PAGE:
A rare Taurid meteor swarm will send fireballs across the sky this week, in a spectacular display which only occurs once in a decade.
This announcement was made by researchers at the National Aeronautics and Space Administration, and makes the upcoming celestial event even more unmissable than usual.
The Taurid meteor shower takes place on an annual basis between September and October, as the Earth passes through the space debris which was left behind by Comet 2P Encke.
Encke is the first periodic comet identified by astronomers after Halley’s Comet, and it is believed that the Tunguska event which occurred in 1908 was actually caused by a fragment from the icy object’s body.
The stream of matter that Encke leaves behind during its 3.3 year orbit around the Sun is actually the most significant in the inner solar system.
Because it’s so widespread, it takes our planet several weeks to go through it, in contrast with other meteor showers which only last a few days.
Also, the comet fragments travel at lower speeds than other meteors as they go through the Earth’s upper atmosphere, reaching velocities of just around 17 miles per second.
Moreover, the Taurid meteor shower’s composition is different from the usual, because it also includes pea-sized pebbles, aside from dust grains and other smaller fragments.
According to scientists, the intensity of this year’s phenomenon will be incredible because the Earth will be moving through a denser cloud of larger particles, so sky gazers should definitely keep their eyes peeled the following days.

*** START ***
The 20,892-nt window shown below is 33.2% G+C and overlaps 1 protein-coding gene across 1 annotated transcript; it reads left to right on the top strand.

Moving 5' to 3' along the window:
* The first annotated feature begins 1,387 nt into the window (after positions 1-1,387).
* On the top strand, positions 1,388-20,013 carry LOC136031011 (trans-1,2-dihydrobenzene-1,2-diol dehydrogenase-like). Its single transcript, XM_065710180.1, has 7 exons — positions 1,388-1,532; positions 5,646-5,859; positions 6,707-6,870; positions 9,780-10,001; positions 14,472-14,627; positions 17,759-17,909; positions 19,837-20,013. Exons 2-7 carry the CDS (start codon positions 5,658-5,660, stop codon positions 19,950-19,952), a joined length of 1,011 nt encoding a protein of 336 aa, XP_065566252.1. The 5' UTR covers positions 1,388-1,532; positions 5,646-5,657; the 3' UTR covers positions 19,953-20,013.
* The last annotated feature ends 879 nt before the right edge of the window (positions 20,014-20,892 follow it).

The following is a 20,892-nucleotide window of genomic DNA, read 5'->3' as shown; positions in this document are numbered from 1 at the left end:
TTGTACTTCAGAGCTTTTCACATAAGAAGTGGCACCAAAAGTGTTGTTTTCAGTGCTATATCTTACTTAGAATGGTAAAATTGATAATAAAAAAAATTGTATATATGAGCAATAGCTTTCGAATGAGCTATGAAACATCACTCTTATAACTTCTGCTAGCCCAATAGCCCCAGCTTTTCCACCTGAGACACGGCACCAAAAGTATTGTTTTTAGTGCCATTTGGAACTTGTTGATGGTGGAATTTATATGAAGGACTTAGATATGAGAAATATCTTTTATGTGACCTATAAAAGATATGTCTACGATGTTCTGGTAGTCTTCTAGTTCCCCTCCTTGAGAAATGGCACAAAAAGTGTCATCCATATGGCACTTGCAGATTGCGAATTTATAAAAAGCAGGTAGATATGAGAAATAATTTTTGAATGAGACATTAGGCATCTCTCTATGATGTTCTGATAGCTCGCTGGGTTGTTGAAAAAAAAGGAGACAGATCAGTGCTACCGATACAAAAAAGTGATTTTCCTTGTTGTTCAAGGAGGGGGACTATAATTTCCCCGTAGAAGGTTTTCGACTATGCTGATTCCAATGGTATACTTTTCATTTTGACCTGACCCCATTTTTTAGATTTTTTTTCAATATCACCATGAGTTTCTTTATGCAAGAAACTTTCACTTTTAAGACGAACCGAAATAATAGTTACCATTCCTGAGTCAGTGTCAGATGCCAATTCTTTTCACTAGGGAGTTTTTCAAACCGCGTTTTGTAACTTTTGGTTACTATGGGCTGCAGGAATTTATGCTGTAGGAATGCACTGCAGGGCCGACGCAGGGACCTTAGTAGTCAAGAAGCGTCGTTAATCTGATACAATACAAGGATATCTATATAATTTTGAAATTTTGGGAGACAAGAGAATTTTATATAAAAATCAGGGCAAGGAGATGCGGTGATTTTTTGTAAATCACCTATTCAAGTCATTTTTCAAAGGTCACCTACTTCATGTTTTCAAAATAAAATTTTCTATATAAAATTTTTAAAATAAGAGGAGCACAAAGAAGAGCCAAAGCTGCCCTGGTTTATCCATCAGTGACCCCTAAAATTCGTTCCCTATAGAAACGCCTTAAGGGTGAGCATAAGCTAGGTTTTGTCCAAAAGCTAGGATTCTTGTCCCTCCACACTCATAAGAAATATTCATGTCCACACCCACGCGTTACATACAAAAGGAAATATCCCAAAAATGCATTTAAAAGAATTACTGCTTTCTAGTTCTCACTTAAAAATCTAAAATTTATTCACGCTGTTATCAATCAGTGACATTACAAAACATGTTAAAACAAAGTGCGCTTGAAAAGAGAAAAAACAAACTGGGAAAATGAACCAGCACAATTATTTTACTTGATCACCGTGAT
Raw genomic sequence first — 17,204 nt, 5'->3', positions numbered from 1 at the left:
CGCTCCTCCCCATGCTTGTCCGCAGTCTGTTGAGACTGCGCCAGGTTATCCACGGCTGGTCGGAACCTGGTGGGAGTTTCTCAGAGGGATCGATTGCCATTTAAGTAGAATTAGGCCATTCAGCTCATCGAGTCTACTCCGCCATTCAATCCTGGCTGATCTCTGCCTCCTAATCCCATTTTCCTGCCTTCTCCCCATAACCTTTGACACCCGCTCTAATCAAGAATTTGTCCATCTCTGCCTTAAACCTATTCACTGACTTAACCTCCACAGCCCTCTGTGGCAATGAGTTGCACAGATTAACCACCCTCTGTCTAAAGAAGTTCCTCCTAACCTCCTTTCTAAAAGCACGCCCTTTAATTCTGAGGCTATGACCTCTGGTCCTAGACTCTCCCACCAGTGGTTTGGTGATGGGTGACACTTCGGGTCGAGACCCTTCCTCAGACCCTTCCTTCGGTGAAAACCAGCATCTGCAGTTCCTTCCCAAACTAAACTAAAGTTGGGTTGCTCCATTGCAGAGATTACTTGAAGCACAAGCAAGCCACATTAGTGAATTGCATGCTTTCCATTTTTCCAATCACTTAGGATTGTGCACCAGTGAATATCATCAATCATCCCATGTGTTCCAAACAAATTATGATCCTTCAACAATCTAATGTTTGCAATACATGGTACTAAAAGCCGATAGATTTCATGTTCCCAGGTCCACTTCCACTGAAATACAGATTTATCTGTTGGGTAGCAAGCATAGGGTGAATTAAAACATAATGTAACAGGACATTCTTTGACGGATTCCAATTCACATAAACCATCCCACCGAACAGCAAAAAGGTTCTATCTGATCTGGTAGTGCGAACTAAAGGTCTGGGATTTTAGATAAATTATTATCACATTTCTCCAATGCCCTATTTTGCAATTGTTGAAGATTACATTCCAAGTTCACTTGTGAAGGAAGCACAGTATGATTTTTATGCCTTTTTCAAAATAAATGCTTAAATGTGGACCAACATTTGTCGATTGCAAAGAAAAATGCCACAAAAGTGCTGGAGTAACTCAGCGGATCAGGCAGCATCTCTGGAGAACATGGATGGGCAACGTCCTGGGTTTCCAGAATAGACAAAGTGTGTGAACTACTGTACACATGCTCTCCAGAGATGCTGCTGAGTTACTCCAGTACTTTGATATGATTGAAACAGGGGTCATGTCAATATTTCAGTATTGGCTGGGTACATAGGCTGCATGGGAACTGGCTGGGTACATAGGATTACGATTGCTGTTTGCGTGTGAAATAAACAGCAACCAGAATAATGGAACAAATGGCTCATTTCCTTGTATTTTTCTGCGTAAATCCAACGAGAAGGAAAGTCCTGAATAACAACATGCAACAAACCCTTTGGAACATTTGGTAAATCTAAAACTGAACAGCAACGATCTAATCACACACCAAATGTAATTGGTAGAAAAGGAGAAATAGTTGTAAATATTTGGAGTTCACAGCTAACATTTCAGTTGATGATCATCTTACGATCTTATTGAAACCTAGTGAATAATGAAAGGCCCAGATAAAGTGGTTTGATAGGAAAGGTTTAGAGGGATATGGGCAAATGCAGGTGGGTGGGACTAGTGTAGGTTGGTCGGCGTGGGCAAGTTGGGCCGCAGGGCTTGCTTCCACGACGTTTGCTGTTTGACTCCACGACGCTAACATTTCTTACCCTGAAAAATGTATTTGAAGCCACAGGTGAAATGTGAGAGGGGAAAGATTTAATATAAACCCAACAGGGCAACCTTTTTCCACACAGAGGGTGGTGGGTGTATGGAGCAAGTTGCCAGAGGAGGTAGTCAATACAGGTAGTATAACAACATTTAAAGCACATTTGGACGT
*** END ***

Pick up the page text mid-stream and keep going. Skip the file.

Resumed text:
It’s will be the first time since 2005 that amateur and professional astronomers will get to admire a meteor swarm, with numerous fireballs seemingly shooting upwards across the sky and lighting the night with their unusual brightness.
The spectacle is expected to last arround a week and a half, and two separate streams with different orbits will be observable the following days.
The south Taurid meteor shower will be peaking between midnight and dawn on November 5 and 6. The north Taurids, which have been nicknamed the “Halloween Fireballs”, will be in full force on November 11 and 12.
According to Bill Cooke, at NASA’s Meteoroid Environments Office, meteor cameras have reported steady activity recently, so the upcoming sky show is bound to be exhilarating, especially since the moon is currently waning.
Around 7 meteors will be observable every hour at the peak of the south Taurids, while the north ones will be slightly more numerous.
In order to witness the Taurid meteor swarm, one need only look for the Taurus constellation, above Orion, because that’s where the shooting stars will appear to radiate from.
For extra help in identifying the star formation, NASA recommends using the SkyView app, which can be downloaded from Google Play or the Apple Store.
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